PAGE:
Sub Lt Anussorn Naksrichum, acting deputy chief of THAI's aviation-business unit, outlined for the media Tuesday how the carrier is cleaning its aircraft to ensure passengers remain healthy. The procedures were first implemented during the severe acute respiratory system crisis 11 years ago.
To start with, THAI is screening passengers and checking them for Ebola Virus Disease-like symptoms before check-in, he said. In some cases, THAI will require passengers provide certificates showing they do not have Ebola. Passengers will also be monitored in-flight.
Aircraft are being frequently disinfected, with cabin "deep cleaning" carried out and 36 more contact spots added to the cleaning routine.
Cabin crew will be equipped with personal-hygiene equipment and receive healthcare training, he said.
The airline also will improve examinations of cargo and avoid high-risk goods. It will be strict on food preparation, including where they are sourced from, Sub Lt Anussorn said.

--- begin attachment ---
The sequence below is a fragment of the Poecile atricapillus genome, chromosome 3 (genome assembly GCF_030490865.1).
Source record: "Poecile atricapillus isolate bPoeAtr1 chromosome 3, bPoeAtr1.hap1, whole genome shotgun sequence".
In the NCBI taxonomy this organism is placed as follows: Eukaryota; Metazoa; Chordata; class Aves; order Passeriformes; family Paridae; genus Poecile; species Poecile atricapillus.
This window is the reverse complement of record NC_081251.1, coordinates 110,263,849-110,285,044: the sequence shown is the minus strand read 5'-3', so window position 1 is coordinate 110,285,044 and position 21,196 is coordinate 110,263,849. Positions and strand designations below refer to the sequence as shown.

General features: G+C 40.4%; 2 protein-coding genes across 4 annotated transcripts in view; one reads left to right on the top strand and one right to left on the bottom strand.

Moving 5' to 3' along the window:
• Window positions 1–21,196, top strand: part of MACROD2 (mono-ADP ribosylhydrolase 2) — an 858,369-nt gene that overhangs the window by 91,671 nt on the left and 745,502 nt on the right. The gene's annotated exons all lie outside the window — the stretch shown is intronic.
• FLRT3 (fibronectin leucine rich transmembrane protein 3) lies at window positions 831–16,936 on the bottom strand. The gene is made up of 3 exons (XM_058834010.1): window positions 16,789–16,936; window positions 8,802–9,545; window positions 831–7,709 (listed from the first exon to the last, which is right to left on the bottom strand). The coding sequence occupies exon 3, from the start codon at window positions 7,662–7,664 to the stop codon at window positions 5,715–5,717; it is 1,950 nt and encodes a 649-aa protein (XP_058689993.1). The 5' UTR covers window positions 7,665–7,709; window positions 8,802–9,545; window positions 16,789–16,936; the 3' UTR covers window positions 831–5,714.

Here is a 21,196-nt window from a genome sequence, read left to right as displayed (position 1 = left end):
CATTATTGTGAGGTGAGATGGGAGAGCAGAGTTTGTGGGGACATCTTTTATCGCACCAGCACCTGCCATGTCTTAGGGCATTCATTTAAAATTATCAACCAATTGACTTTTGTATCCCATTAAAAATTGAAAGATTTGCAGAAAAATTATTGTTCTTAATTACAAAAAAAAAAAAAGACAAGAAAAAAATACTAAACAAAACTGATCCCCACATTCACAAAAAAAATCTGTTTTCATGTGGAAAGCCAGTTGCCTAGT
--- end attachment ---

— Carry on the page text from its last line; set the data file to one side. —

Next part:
The national carrier does not fly to Guinea, Sierra Leone and Liberia, where the disease is spreading. THAI flies to Johannesburg three times a week.
Mekin Petplai, president of the Airports of Thailand Plc, said the airport has checked body temperatures of all inbound passengers, particularly those from 45 countries in Africa. The airport has not yet found any passengers with Ebola symptoms or those with body temperature higher than 38 degrees needing close monitoring.